There’s an old story about an Emperor who was swindled into buying a new outfit. The Emperor “dressed” in his “new clothes” and began a procession through town.
“Everyone in the streets and the windows said, “Oh, how fine are the Emperor’s new clothes! Don’t they fit him to perfection? And see his long train!” Nobody would confess that he couldn’t see anything, for that would prove him either unfit for his position, or a fool. No costume the Emperor had worn before was ever such a complete success.
“But he hasn’t got anything on,” a little child said.
“Did you ever hear such innocent prattle?” said its father. And one person whispered to another what the child had said, “He hasn’t anything on. A child says he hasn’t anything on.”
“But he hasn’t got anything on!” the whole town cried out at last.
The Emperor shivered, for he suspected they were right. But he thought, “This procession has got to go on.” So he walked more proudly than ever, as his noblemen held high the train that wasn’t there at all.”
Even after being told the truth that he was naked, the Emperor pretended to be clothed. There are many good people that do the same thing. They pretend to ignore reality, hoping what they think will become reality.
One example is the people that don’t vote because they see voting as “consenting to the system” when the reality is the system will exist whether they vote or not.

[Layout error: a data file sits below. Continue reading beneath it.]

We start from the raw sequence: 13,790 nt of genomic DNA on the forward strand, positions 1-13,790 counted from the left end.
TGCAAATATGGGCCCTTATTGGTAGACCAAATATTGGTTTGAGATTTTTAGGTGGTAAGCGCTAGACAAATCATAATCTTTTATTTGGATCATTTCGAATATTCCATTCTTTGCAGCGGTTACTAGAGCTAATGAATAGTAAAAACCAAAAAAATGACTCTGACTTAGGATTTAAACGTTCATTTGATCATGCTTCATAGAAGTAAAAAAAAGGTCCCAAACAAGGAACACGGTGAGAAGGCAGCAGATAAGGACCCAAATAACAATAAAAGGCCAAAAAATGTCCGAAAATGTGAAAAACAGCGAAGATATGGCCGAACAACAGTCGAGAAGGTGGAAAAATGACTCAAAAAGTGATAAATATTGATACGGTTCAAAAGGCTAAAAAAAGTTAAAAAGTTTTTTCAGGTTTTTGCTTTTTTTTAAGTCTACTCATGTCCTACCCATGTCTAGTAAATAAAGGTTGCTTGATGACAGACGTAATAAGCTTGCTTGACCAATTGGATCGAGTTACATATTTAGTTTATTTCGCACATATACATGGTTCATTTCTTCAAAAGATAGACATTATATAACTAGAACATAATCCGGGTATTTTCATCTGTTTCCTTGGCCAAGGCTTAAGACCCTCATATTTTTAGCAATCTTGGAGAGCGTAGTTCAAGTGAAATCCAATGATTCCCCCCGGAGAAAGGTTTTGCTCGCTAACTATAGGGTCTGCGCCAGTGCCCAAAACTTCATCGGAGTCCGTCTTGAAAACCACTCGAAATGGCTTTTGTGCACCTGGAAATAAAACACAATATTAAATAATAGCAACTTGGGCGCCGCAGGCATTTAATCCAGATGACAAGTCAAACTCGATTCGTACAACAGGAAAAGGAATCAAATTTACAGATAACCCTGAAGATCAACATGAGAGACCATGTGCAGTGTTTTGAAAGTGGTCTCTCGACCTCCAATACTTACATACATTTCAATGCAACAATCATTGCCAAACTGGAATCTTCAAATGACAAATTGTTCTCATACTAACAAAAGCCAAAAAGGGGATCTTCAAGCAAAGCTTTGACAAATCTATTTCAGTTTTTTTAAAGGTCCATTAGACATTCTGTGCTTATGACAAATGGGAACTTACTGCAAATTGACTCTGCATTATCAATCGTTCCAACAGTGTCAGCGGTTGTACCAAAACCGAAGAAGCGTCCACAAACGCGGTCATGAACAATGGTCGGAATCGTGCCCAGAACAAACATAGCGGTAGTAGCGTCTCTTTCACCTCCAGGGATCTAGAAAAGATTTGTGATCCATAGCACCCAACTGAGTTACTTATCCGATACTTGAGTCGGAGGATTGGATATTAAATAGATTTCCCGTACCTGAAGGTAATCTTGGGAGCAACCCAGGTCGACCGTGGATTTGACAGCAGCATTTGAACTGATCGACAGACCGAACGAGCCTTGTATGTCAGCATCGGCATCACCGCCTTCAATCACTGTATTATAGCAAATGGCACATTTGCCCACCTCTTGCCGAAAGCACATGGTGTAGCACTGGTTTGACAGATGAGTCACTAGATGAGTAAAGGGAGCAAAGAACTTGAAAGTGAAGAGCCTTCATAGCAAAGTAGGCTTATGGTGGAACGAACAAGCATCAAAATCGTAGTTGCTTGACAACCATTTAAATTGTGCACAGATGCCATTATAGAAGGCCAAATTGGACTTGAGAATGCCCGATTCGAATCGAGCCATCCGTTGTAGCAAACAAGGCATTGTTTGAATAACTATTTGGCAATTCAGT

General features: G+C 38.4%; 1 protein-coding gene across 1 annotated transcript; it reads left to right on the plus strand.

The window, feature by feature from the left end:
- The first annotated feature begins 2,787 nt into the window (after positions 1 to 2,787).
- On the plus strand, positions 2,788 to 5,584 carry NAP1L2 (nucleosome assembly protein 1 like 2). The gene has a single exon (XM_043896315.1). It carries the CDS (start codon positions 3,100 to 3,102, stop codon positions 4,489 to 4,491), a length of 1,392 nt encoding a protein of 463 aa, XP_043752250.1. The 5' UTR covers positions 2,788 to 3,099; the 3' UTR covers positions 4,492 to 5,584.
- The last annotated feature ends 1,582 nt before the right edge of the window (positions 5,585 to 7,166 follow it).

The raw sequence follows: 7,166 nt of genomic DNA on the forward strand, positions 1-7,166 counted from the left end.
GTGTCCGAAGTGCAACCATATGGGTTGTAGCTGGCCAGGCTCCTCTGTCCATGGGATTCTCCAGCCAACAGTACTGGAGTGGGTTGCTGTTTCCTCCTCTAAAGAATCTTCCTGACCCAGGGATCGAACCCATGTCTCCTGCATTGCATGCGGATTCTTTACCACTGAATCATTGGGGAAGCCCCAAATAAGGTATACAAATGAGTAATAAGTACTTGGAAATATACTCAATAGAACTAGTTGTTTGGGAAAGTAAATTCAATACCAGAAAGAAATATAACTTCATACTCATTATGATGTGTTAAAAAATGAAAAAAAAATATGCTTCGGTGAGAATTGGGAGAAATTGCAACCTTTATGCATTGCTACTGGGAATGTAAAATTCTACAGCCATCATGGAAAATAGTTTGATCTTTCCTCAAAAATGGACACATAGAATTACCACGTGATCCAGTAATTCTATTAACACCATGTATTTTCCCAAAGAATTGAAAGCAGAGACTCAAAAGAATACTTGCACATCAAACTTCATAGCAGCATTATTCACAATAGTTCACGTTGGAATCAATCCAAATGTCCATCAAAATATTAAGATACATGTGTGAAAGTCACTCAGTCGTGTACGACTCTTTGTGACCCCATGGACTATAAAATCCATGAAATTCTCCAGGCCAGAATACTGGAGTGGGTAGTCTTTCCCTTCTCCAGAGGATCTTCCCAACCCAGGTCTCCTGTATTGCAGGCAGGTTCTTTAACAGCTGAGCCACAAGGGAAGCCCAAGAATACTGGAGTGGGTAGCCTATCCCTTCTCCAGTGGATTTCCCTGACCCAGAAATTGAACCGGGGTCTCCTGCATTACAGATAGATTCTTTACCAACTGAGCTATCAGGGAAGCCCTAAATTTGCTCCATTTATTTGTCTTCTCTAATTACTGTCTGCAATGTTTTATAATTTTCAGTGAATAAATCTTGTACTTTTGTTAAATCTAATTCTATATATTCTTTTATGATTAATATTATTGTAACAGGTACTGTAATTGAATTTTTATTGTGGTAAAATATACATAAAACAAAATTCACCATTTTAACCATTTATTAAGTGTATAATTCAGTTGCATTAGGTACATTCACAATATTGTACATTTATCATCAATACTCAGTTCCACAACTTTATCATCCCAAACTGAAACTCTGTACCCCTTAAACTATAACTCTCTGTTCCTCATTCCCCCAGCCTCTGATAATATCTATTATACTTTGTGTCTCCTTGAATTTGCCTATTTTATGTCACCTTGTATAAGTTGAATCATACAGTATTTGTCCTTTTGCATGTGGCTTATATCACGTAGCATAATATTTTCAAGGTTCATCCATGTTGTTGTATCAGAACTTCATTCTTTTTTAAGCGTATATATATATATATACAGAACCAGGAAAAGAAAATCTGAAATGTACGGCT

Wendy McElroy writes, “(Lysander) Spooner explains why voting cannot collectively bind “the people” or even a particular individual to the Constitution. A rough listing of the points in his argument is as follows:
- The act of voting can bind only those who vote.
- Most people do not vote in any given election; many people never vote. Therefore, they have not consented.
- To be binding, a vote must be “perfectly voluntary” yet a “very large number” vote in self-defense.
- Taxation is compulsory and many vote only to prevent their money from being used against them.
- Votes for unsuccessful candidates cannot be binding.
- A secret vote provides no legal evidence by which to bind any particular voter to the Constitution.
- Of voting Spooner concludes, “So far, therefore, as voting is concerned, the Constitution, legally speaking, has no supporters at all”.”
I refuse to acknowledge governmental authority to make or enforce laws regarding mandatory seatbelt use, though the reality is I’ve been cited on three separate occasions for this victimless “crime.”
I’m sympathetic to and support the peaceful anarchists that advocate working outside the system to achieve maximum freedom. However, some of those same people refuse to acknowledge the reality that the system continues to exist.
I will continue to support peaceful people practicing civil disobedience, however, I ask that anyone who does, be aware of the consequences of your actions. Though you (and I) refuse to acknowledge the authority of the government to pass such laws, the reality is they will continue to enforce them against us.